I have worked in international education, but I am not an educator. I do not have a PGCE or any teaching experience to speak of – other than occasional classroom invigilating in my capacity as early years foundation stage (EYFS) governor for a group of British Schools Overseas (BSO).
However, I did work for a group of private schools overseas. When I joined as assistant business manager, I was tasked with the company’s development. At that point, the group had four schools in Spain and a boarding school in the UK. When I left my vice-chairman role 12 years later, the now international group had 17 schools spread across Spain, Germany, Panama, UK and Latvia, and a projected one in Bahrain. We educated over 10,000 students of more than 47 nationalities, covering all religions, creeds and beliefs. Being involved in international education gave me a unique insight into the educational attitudes, methods and nuances of many different places.
My job entailed doing the full market study, looking for the site, dealing with local partners, and the school’s full rollout until the moment the appointed head (in whose selection process I also participated) took over managing the school. All this is to say that, although I am not an international educator per se, I do know a thing or two about international education, setting up and running a school.
Having had a privileged upbringing and an excellent education, I have always been a big believer in the power of education. It is the one thing that sets us free. Education empowers us to ask the right questions, act when we feel we should, and grow as individuals and professionals. The transformational power of a book well understood, a good teacher or a favourite subject, cannot be overstated.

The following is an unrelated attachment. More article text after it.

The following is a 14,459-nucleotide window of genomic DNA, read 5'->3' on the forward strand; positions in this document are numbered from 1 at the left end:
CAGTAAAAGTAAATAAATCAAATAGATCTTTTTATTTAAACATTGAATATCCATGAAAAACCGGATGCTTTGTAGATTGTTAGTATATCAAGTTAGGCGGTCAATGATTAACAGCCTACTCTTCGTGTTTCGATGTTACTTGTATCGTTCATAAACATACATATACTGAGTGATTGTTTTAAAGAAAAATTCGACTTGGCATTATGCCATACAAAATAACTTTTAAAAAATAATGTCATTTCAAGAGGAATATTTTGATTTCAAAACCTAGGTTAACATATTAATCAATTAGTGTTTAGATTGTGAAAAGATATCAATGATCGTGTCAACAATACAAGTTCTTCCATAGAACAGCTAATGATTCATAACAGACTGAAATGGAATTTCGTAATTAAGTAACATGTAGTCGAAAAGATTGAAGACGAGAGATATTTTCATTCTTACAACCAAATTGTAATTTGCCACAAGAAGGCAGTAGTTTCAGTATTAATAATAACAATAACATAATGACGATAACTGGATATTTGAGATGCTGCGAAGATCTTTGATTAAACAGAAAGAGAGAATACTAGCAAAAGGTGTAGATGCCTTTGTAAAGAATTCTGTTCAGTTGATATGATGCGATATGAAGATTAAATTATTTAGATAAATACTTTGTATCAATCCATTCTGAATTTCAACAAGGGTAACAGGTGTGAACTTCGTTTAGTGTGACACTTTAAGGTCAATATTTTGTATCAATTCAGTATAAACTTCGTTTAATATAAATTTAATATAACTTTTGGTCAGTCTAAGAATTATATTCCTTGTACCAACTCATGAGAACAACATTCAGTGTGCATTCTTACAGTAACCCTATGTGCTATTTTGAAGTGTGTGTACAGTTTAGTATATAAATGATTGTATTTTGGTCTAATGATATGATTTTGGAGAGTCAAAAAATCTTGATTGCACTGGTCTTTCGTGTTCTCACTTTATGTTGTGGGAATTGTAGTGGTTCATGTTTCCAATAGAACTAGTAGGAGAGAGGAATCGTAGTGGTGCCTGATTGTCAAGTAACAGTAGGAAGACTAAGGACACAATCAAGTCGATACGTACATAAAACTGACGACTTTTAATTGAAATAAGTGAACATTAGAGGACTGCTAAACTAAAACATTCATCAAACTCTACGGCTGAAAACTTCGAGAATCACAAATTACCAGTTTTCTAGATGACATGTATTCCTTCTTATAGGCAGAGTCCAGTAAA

Education is Britain’s greatest export
I remember standing in the foyer of our recently opened school in Panama in September 2012. The school had been open for two weeks, and I stood there greeting the children as they came in for a class in the morning. Two children, obviously Panamanians, walked past me with beaming smiles, said their hellos, and continued their conversation – in English. Two children whose common language was Spanish, who hadn’t spoken any English until two weeks before, were having a stilted conversation in English!
Their desire to learn and improve was so strong that they chose the harder path. It was enlightening! Stories like that abound, but the one recurring theme – whether with Asian, Middle Eastern, European or African children – was their burning desire to learn.
Education is, arguably, Britain’s greatest export. More than cars, defence or even football, quality education is synonymous with British education. Bizarrely, until quite recently, the British government refused to acknowledge this self-evident fact. It was only through Baron Andrew Adonis and Sir Roger Fry’s hard work that a framework was set up to give BSOs a proper inspection scheme and a kitemark of quality. Until then, any school outside the UK was free to wave the Union Jack, call themselves ‘The British School of…’, and get away with it, irrespective of the quality of education or whether they were following any curriculum.